21. Mike, I think you did a great job with the article. I enjoyed reading everyone's comments on both sides and learned a few things. I too have Mormon friends I love dearly even though we have conflicting beliefs. I think you did a great job, Mike. Thank you.

  22. Mike, fair enough. The conversation only veered because allegations were being made against the LDS Church that were misleading. I don't mind a hard look of the LDS Faith as long as it is accurate.

    Obviously there are some differences. We are comfortable with our differences and find rich tradition in the Bible for each of them. Hopefully some of the venom toward the LDS Church can be softened as we realize that we actually share much more common ground than assumed.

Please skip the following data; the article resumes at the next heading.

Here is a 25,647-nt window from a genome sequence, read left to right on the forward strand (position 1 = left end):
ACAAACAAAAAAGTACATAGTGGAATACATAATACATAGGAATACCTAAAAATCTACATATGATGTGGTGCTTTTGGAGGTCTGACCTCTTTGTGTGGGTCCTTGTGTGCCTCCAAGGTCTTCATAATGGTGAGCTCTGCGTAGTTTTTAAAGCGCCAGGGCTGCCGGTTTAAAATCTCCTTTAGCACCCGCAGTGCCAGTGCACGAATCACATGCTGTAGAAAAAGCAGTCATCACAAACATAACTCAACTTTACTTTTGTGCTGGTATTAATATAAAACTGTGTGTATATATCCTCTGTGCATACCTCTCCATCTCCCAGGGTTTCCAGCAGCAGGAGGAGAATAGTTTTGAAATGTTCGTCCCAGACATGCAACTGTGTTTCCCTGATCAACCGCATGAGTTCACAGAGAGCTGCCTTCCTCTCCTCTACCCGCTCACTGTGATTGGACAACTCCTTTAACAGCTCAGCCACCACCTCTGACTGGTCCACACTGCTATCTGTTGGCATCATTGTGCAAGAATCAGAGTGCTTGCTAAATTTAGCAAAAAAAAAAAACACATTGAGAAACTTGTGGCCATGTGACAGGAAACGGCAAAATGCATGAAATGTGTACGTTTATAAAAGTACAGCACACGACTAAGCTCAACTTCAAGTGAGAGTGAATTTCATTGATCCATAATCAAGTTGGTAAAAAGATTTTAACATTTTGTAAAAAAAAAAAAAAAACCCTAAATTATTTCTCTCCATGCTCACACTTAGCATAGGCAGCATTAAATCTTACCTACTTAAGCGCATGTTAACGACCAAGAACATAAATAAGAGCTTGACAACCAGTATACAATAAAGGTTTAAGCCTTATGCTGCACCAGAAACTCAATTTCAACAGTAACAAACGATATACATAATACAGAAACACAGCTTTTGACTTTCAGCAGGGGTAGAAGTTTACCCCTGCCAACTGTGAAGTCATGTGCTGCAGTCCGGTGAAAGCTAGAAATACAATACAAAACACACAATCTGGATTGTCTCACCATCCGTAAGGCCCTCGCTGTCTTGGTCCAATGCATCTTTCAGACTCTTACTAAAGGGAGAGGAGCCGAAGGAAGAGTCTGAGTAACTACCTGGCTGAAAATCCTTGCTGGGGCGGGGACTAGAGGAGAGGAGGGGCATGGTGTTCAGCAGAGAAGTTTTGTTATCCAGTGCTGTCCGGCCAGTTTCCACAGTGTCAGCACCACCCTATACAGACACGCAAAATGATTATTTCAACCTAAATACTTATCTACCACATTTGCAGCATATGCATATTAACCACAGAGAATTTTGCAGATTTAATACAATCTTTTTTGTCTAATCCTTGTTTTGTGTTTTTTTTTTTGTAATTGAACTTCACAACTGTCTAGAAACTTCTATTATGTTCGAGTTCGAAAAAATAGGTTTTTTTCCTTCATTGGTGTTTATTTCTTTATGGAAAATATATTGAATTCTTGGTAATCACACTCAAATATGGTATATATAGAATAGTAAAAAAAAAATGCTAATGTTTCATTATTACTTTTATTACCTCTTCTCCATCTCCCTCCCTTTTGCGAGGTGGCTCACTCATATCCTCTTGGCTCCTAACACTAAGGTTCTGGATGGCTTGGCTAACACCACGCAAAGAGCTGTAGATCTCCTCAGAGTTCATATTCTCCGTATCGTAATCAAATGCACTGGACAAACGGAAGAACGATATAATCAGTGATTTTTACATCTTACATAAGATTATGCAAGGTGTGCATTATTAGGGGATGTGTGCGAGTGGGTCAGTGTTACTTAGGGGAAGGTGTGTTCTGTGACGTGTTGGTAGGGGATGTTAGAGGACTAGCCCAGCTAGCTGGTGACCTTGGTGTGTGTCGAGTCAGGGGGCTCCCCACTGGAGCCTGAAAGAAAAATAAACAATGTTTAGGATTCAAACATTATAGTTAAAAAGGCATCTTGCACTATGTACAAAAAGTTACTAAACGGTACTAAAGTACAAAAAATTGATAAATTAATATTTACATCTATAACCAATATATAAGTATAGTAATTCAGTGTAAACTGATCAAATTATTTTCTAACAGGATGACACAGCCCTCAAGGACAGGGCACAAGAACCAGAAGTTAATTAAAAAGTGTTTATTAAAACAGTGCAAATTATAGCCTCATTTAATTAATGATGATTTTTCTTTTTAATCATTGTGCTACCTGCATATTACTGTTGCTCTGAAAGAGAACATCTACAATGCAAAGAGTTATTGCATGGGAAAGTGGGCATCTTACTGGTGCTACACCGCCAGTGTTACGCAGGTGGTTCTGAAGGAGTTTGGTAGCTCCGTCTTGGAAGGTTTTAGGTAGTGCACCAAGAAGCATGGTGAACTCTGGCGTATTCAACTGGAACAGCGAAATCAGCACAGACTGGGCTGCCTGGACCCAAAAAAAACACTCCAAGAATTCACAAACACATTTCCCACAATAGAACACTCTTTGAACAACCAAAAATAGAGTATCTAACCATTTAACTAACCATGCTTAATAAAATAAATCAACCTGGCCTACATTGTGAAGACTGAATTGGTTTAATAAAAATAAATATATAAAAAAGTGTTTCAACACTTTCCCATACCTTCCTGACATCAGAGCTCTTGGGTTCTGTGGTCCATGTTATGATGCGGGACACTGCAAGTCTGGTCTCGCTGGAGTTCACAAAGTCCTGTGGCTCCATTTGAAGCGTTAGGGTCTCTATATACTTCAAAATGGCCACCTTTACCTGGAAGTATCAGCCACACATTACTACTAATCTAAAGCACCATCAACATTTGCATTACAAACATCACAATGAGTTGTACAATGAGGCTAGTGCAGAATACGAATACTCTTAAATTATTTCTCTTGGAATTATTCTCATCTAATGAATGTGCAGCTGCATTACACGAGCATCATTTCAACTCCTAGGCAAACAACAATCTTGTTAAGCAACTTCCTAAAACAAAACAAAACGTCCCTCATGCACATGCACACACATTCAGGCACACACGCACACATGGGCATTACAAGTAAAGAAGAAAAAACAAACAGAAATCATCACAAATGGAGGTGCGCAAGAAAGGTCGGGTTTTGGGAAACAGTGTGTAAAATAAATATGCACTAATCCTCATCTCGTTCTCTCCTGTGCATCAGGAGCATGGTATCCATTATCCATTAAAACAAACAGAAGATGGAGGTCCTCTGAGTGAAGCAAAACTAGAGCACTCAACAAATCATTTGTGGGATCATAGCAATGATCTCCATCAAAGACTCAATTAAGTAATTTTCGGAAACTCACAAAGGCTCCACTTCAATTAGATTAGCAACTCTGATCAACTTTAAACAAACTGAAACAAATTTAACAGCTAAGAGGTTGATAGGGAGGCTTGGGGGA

As someone who studied English Literature at BYU with Stephenie Meyer in the late 90's, both my wife and I found the Twilight Saga to be a real page turner. Thanks for allowing me to comment.


    I am just sick of everyone hating and trying to out opinion people with LDS gospel!
    I have read the article and also all of the comments made of it. I must say i am pretty disapointed in, well i dont know, 30-40 year olds!

    Members of our church believe in only ONE God like Anonymous said and that is what, and also the reason why we are living here in this earth for! we came down from the pre-mortal world so we could live on this earth, which Jesus Christ had especially made for us so we could live our lives the best we can so we can return to Him again. We will be judged based on how we live our lives here on this earth and so that determines if we would live with our Heavenly Father and His Son, Jesus Christ.